Pete Mancini – Killing the Old Ways
Produced by Drive-By Truckers’ Matt Patton (Bass Guitar/Harmony Vocals) & Bronson Tew (Drums/Harmony Vocals) the 10-cut Killing the Old Ways (Drops April 8–Paradiddle Records) is Pete’s third LP. It has all the right ingredients – rural country atmosphere, rock ‘n roll spice, all intensified by bits of nostalgia, melancholy & haunting sounds (“Patchwork”).
The NY songwriter Pete Mancini (Acoustic/Electric Guitars/Wurlitzer & Vocals) is an adept storyteller much the same as the late John Prine. He mines a vein that explores the fractured environment of today’s America. There are tales of a laid-off couple, a close look at the efficiency of the modern business world (“Madison Avenue Blues”) & character sketches.
The set was recorded in Water Valley, MS & this is where Pete’s vocal charm took shape rather than the harsher New York-influenced sound. Also performing are Schaefer Llana (Harmony Vocals), Horace Willis (Guitar/Harmony Vocals), Jamison Hollister (Pedal Steel-Electric Guitar/Fiddle) & Jay Gonzalez (Synth/Wurlitzer/B3 Organ).
The melodies are basic but the manner in which Mancini threads his lyric through the music allows the songs to be intriguing, enchanting & at times poignant. “Standing In the Shadows,” has a beautiful chorus of voices that lifts the song from just being mundane to being quite special. Mancini sings in a somewhat James Taylor tradition with a touch of solo Paul Simon with a pinch of drama. Now, Mancini doesn’t sound like these singers – he just performs in a similar arc.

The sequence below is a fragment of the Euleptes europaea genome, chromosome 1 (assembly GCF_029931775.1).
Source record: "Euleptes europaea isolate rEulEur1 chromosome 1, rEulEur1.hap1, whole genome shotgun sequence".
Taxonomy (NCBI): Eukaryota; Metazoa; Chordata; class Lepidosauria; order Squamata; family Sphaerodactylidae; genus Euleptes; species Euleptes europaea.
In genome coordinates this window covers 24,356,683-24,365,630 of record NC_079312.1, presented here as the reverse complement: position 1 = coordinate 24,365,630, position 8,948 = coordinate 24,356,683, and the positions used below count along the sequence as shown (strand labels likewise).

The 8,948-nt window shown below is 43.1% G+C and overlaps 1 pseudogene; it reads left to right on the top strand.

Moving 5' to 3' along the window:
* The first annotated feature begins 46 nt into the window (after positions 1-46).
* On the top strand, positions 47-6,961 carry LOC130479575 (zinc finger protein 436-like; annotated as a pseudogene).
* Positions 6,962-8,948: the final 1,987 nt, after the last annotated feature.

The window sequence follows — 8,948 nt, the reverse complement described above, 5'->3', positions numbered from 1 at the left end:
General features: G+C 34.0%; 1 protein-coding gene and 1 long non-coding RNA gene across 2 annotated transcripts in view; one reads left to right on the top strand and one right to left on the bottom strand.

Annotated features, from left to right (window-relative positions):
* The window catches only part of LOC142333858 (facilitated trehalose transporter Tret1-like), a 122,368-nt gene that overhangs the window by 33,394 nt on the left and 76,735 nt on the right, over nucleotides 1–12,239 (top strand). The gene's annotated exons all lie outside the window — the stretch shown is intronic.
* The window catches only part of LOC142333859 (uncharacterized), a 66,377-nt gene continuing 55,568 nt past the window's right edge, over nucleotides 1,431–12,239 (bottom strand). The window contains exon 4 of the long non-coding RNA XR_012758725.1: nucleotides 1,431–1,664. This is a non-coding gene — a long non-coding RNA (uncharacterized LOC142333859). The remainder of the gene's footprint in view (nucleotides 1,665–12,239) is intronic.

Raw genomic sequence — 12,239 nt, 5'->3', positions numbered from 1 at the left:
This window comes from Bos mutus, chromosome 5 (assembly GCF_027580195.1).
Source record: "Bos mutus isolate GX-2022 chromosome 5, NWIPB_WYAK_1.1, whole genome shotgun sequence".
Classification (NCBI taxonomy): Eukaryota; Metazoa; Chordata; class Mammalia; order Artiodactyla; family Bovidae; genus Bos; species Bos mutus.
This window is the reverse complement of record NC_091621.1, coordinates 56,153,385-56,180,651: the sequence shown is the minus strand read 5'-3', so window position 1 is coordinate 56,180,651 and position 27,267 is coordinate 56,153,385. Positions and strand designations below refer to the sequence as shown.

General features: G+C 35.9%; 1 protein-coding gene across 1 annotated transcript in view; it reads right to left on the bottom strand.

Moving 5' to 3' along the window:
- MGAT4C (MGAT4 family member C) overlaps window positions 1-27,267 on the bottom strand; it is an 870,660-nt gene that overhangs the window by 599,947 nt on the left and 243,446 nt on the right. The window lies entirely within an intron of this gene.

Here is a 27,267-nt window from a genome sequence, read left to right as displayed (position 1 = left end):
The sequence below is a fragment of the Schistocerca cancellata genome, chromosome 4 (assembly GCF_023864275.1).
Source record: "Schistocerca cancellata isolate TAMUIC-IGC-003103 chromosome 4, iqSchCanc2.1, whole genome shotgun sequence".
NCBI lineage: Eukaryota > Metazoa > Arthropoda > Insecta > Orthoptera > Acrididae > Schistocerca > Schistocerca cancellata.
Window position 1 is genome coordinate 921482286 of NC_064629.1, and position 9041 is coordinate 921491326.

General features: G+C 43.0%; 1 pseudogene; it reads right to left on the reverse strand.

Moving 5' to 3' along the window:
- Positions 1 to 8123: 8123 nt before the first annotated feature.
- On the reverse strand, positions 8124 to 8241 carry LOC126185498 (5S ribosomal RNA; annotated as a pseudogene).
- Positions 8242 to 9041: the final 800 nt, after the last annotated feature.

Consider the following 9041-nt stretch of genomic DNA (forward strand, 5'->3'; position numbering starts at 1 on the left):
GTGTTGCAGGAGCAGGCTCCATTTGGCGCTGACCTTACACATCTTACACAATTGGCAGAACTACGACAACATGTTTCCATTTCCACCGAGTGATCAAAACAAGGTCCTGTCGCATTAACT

“Old Television,” is quite accessible & the video is a great nostalgic walk down memory lane for some. The words are above average “…the past is a movie I don’t want to see.” This song could only be written by someone who understands nostalgia, all things vintage & how sometimes, you have to let it go.
Mancini performs “High Rise Serenade,” touching the lapels of Paul Simon gracefully. A good tune that will raise eyebrows of anyone who is a Simon devotee. The words he’s chosen, the pacing, the way the tale unfolds – all Paul Simon in tradition. However, done with such beauty that there’s no criticism just a smile as you listen. I did.
Still in Paul Simon mode “Don’t Ask (If You Don’t Want To Know),” is more soulful & an excellent tune. There’s an essential sweetness to many tunes. It’s country, but not too country. Maybe it’s the blend of Mancini’s NY roots with the Mississippi environment. It certainly agrees with my ears.
The title track has a soaking fiddle deep & fine. But it’s the way Mancini sings with the female vocalist that’s mindful of the old Mickey & Sylvia mix on “Love Is Strange,” from 1956. Quite good.
Pete is an interesting talent – he has that broad appeal of the best singer-songwriters who have graced our ears for decades.
Photo courtesy of Kelsey Sucena. The CD is available @ Bandcamp + https://petemancini.com/